Monday Dec 17, 2012

11 ADF Mobile Apps in 30 Hours

The Oracle ADF Mobile team took part in a special "hackathon" this weekend, where 11 teams of new college hires who joined Oracle lately spent 30 hours building enterprise mobile applications leveraging ADF Mobile.

One important thing to note - none of the participants worked with Oracle ADF Mobile before! In fact 90% of them didn't develop with ADF previously.

All they had is a 2 hour training session before the event - and that's all they needed. From that point on they were able to build great cross device mobile applications.

So what did they build? Here are some examples:

A mileage expense tracking system:

An ad campaign analysis system

An expense report entry system

Bug tracking system with data analysis:

Carpooling social system:

College Hiring system with CV scanning:

Shipment management system for Farmers:

Project time entry system:

For sale post-it system (with item location):

Conference event experience system with conference map and twitter feed integration:

It was great to see how fast developers were able to learn and leverage ADF Mobile - and how creative the teams were.

Here they are in action:


So how about you? What would you build next? What would be your first ADF Mobile application? Start today!


Wednesday Dec 12, 2012

Configuration Tips for better Performance with ADF Mobile Apps

Some tips to keep in mind to make sure ADF Mobile application's performance is optimal:

1. Select release mode in deployment profile. This is perhaps the most important thing to remember to ensure best performance for ADF Mobile Apps. Selecting this option causes the deployer to package optimized JVM and minified JS libs with the mobile app there by significantly improving the over all performance of the application.

deploy profile

2. For iOS you do not need to do anything else other than selecting  release mode in deploy profile. However, on Android you have to create a keystore and configure it in JDev --> Tools --> Preferences --> ADF Mobile --> Platforms : Android as shown in the snapshot below

android preferences

3. Steps for generating the Keystore for Android using keytool :

keytool





 4. Logging level setting in logging.properties: Make sure the log level is set to SEVERE for both framework logger as well as the application logger as follows

oracle.adfmf.framework.level=SEVERE
oracle.adfmf.application.level=SEVERE

5. When using SOAP WebServices with WebService Data Control make sure you select the option to copy the WSDL. This will cause the JDev to download the WSDL and all the XSDs referenced by the WSDL from the server at design time and package them with the application during deployment. This way the application does not incur the cost of downloading these resources at run time from the device.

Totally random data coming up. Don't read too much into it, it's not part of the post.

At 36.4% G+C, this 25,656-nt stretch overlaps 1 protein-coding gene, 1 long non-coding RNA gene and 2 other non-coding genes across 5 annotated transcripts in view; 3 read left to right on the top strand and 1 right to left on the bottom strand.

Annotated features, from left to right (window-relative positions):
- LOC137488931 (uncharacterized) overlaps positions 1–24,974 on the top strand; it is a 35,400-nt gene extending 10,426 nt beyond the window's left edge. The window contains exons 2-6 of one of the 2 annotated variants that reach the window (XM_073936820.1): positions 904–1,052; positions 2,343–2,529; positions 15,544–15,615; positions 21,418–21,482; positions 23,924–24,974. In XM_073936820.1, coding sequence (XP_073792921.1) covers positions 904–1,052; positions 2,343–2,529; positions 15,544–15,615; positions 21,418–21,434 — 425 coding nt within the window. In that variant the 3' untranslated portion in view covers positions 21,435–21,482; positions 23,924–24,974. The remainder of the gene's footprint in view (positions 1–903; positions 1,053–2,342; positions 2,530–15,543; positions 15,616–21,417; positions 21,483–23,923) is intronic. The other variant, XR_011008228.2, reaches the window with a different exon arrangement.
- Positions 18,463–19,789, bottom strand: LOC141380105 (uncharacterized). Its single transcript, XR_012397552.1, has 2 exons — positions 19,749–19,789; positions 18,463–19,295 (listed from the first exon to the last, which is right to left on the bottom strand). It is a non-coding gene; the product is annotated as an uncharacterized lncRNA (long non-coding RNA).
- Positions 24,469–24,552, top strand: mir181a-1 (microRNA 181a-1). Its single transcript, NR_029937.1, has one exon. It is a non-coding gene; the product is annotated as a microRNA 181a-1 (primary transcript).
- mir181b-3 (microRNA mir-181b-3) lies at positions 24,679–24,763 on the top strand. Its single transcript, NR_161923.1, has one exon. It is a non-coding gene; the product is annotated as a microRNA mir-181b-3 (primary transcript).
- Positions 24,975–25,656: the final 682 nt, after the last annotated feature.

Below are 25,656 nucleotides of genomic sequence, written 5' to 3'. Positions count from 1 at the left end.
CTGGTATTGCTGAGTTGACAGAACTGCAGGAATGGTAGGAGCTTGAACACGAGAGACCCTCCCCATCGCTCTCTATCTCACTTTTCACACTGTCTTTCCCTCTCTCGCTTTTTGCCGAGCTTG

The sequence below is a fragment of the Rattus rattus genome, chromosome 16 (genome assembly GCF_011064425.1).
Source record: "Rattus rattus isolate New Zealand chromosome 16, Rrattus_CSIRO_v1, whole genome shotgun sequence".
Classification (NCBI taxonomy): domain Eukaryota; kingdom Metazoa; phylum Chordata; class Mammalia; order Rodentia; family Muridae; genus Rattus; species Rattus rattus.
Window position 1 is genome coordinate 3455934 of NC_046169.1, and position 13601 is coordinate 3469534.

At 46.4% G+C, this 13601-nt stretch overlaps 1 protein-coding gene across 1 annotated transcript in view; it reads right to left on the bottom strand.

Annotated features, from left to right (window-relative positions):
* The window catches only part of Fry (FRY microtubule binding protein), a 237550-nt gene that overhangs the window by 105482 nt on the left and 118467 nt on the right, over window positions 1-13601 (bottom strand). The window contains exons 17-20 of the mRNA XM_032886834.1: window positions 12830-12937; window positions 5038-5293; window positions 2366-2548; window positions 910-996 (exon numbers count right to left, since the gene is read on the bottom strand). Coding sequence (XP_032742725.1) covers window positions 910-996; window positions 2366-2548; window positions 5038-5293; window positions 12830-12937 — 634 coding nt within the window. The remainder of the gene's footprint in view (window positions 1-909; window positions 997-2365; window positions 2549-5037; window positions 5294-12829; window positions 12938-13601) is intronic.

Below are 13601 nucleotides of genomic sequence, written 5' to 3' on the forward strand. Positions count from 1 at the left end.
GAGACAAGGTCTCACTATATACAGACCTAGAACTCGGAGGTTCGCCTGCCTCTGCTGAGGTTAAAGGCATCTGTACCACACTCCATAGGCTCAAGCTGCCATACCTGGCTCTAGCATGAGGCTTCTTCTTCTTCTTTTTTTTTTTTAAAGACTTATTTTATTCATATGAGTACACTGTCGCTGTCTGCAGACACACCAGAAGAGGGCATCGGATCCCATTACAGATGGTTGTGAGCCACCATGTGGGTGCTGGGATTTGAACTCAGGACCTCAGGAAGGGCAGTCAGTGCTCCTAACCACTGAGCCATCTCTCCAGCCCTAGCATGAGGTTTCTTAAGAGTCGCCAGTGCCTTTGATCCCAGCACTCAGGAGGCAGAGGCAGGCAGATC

wsdc creation



Tuesday Dec 04, 2012

Web Service Example - Part 3: Asynchronous

In this edition of the ADF Mobile blog we'll tackle part 3 of our Web Service examples.  In this posting we'll take a look at firing the web service asynchronously and then filling in the UI when it completes.  This can be useful when you have data on the device in a local store and want to show that to the user while the application uses lazy loading from a web service to load more data.


Getting the sample code:

Just click here to download a zip of the entire project.  You can unzip it and load it into JDeveloper and deploy it either to iOS or Android.  Please follow the previous blog posts if you need help getting JDeveloper or ADF Mobile installed.  Note: This is a different workspace than WS-Part2


What's different?

In this example, when you click the Search button on the Forecast By Zip option, now it takes you directly to the results page, which is initially blank.  When the web service returns a second or two later the data pops into the UI.  If you go back to the search page and hit Search it will again clear the results and invoke the web service asynchronously.  This isn't really that useful for this particular example but it shows an important technique that can be used for other use cases.


How it was done

1)  First we created a new class, ForecastWorker, that implements the Runnable interface.  This is used as our worker class that we create an instance of and pass to a new thread that we create when the Search button is pressed inside the retrieveForecast actionListener handler.  Once the thread is started, the retrieveForecast returns immediately. 

2)  The rest of the code that we had previously in the retrieveForecast method has now been moved to the retrieveForecastAsync.  Note that we've also added synchronized specifiers on both these methods so they are protected from re-entrancy.